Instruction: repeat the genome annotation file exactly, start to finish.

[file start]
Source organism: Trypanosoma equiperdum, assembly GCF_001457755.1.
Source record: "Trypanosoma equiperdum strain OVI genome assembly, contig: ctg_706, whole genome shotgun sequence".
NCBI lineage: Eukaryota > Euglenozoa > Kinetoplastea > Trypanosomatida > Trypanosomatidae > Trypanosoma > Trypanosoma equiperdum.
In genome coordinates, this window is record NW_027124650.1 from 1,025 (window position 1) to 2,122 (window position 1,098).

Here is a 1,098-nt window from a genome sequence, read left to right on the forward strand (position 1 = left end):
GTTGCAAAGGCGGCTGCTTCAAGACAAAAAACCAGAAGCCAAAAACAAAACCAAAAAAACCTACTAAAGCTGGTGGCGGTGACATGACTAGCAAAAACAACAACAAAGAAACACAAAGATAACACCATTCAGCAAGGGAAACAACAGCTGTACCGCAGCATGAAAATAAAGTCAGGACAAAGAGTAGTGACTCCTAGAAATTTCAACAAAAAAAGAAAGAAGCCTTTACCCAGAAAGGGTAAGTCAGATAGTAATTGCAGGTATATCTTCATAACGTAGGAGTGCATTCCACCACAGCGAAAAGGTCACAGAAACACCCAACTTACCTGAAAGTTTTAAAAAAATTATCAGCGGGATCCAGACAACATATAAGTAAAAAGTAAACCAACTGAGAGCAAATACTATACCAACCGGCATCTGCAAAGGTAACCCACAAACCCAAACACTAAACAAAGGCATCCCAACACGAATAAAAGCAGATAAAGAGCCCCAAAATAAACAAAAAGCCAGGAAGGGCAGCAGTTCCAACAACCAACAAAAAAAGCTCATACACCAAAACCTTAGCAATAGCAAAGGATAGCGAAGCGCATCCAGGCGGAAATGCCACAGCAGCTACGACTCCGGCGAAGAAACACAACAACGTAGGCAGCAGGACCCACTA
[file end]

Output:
Source organism: Trypanosoma equiperdum, assembly GCF_001457755.1.
Source record: "Trypanosoma equiperdum strain OVI genome assembly, contig: ctg_706, whole genome shotgun sequence".
NCBI lineage: Eukaryota > Euglenozoa > Kinetoplastea > Trypanosomatida > Trypanosomatidae > Trypanosoma > Trypanosoma equiperdum.
In genome coordinates, this window is record NW_027124650.1 from 1,025 (window position 1) to 2,122 (window position 1,098).

Here is a 1,098-nt window from a genome sequence, read left to right on the forward strand (position 1 = left end):
GTTGCAAAGGCGGCTGCTTCAAGACAAAAAACCAGAAGCCAAAAACAAAACCAAAAAAACCTACTAAAGCTGGTGGCGGTGACATGACTAGCAAAAACAACAACAAAGAAACACAAAGATAACACCATTCAGCAAGGGAAACAACAGCTGTACCGCAGCATGAAAATAAAGTCAGGACAAAGAGTAGTGACTCCTAGAAATTTCAACAAAAAAAGAAAGAAGCCTTTACCCAGAAAGGGTAAGTCAGATAGTAATTGCAGGTATATCTTCATAACGTAGGAGTGCATTCCACCACAGCGAAAAGGTCACAGAAACACCCAACTTACCTGAAAGTTTTAAAAAAATTATCAGCGGGATCCAGACAACATATAAGTAAAAAGTAAACCAACTGAGAGCAAATACTATACCAACCGGCATCTGCAAAGGTAACCCACAAACCCAAACACTAAACAAAGGCATCCCAACACGAATAAAAGCAGATAAAGAGCCCCAAAATAAACAAAAAGCCAGGAAGGGCAGCAGTTCCAACAACCAACAAAAAAAGCTCATACACCAAAACCTTAGCAATAGCAAAGGATAGCGAAGCGCATCCAGGCGGAAATGCCACAGCAGCTACGACTCCGGCGAAGAAACACAACAACGTAGGCAGCAGGACCCACTA